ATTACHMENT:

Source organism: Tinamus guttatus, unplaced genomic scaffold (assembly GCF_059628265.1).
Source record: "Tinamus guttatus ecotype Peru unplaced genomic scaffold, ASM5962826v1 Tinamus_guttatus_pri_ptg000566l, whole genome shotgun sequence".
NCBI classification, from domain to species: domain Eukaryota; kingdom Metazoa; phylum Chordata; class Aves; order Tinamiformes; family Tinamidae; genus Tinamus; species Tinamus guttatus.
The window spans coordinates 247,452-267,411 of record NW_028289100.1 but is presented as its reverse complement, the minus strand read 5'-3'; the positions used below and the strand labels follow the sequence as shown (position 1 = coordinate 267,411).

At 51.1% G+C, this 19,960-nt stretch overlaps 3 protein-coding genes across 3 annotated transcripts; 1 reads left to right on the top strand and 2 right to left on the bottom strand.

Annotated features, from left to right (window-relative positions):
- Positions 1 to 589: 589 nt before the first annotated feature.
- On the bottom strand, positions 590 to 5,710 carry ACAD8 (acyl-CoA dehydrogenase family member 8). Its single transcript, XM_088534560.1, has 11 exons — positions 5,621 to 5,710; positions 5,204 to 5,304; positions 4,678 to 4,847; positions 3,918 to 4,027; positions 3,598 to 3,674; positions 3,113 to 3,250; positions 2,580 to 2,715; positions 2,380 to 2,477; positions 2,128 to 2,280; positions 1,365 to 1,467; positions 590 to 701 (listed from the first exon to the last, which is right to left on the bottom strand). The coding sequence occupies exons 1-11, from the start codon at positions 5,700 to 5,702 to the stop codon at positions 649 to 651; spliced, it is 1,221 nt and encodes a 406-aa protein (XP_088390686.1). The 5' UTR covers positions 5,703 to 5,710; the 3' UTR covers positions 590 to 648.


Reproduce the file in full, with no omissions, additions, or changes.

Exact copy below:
Source organism: Tinamus guttatus, unplaced genomic scaffold (assembly GCF_059628265.1).
Source record: "Tinamus guttatus ecotype Peru unplaced genomic scaffold, ASM5962826v1 Tinamus_guttatus_pri_ptg000566l, whole genome shotgun sequence".
NCBI classification, from domain to species: domain Eukaryota; kingdom Metazoa; phylum Chordata; class Aves; order Tinamiformes; family Tinamidae; genus Tinamus; species Tinamus guttatus.
The window spans coordinates 247,452-267,411 of record NW_028289100.1 but is presented as its reverse complement, the minus strand read 5'-3'; the positions used below and the strand labels follow the sequence as shown (position 1 = coordinate 267,411).

At 51.1% G+C, this 19,960-nt stretch overlaps 3 protein-coding genes across 3 annotated transcripts; 1 reads left to right on the top strand and 2 right to left on the bottom strand.

Annotated features, from left to right (window-relative positions):
- Positions 1 to 589: 589 nt before the first annotated feature.
- On the bottom strand, positions 590 to 5,710 carry ACAD8 (acyl-CoA dehydrogenase family member 8). Its single transcript, XM_088534560.1, has 11 exons — positions 5,621 to 5,710; positions 5,204 to 5,304; positions 4,678 to 4,847; positions 3,918 to 4,027; positions 3,598 to 3,674; positions 3,113 to 3,250; positions 2,580 to 2,715; positions 2,380 to 2,477; positions 2,128 to 2,280; positions 1,365 to 1,467; positions 590 to 701 (listed from the first exon to the last, which is right to left on the bottom strand). The coding sequence occupies exons 1-11, from the start codon at positions 5,700 to 5,702 to the stop codon at positions 649 to 651; spliced, it is 1,221 nt and encodes a 406-aa protein (XP_088390686.1). The 5' UTR covers positions 5,703 to 5,710; the 3' UTR covers positions 590 to 648.